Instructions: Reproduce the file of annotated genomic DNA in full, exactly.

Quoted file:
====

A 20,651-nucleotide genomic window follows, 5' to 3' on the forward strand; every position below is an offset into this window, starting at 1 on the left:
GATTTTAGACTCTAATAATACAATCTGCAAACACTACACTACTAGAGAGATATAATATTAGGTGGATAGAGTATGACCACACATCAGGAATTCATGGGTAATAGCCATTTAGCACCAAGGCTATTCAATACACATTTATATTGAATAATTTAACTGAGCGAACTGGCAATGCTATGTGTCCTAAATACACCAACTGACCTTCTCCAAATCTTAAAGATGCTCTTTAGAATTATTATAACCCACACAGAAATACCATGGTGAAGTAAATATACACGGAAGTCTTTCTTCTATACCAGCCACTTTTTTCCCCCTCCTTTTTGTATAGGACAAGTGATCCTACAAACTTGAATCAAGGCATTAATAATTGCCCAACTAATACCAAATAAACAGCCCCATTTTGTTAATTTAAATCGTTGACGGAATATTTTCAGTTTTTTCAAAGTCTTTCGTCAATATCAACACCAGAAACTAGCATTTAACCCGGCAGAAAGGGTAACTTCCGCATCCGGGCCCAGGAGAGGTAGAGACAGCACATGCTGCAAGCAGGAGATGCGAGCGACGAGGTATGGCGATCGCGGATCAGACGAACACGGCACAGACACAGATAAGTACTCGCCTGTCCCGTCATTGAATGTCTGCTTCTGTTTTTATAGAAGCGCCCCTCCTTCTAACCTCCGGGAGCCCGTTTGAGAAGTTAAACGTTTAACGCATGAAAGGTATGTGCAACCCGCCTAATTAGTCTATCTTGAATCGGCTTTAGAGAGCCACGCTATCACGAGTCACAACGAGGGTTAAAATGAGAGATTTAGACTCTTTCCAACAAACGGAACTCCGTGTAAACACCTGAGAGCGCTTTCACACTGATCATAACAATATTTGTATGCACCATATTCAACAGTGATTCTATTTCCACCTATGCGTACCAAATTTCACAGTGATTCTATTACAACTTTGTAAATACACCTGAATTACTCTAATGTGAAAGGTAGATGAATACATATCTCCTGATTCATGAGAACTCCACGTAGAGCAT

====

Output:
A 20,651-nucleotide genomic window follows, 5' to 3' on the forward strand; every position below is an offset into this window, starting at 1 on the left:
GATTTTAGACTCTAATAATACAATCTGCAAACACTACACTACTAGAGAGATATAATATTAGGTGGATAGAGTATGACCACACATCAGGAATTCATGGGTAATAGCCATTTAGCACCAAGGCTATTCAATACACATTTATATTGAATAATTTAACTGAGCGAACTGGCAATGCTATGTGTCCTAAATACACCAACTGACCTTCTCCAAATCTTAAAGATGCTCTTTAGAATTATTATAACCCACACAGAAATACCATGGTGAAGTAAATATACACGGAAGTCTTTCTTCTATACCAGCCACTTTTTTCCCCCTCCTTTTTGTATAGGACAAGTGATCCTACAAACTTGAATCAAGGCATTAATAATTGCCCAACTAATACCAAATAAACAGCCCCATTTTGTTAATTTAAATCGTTGACGGAATATTTTCAGTTTTTTCAAAGTCTTTCGTCAATATCAACACCAGAAACTAGCATTTAACCCGGCAGAAAGGGTAACTTCCGCATCCGGGCCCAGGAGAGGTAGAGACAGCACATGCTGCAAGCAGGAGATGCGAGCGACGAGGTATGGCGATCGCGGATCAGACGAACACGGCACAGACACAGATAAGTACTCGCCTGTCCCGTCATTGAATGTCTGCTTCTGTTTTTATAGAAGCGCCCCTCCTTCTAACCTCCGGGAGCCCGTTTGAGAAGTTAAACGTTTAACGCATGAAAGGTATGTGCAACCCGCCTAATTAGTCTATCTTGAATCGGCTTTAGAGAGCCACGCTATCACGAGTCACAACGAGGGTTAAAATGAGAGATTTAGACTCTTTCCAACAAACGGAACTCCGTGTAAACACCTGAGAGCGCTTTCACACTGATCATAACAATATTTGTATGCACCATATTCAACAGTGATTCTATTTCCACCTATGCGTACCAAATTTCACAGTGATTCTATTACAACTTTGTAAATACACCTGAATTACTCTAATGTGAAAGGTAGATGAATACATATCTCCTGATTCATGAGAACTCCACGTAGAGCAT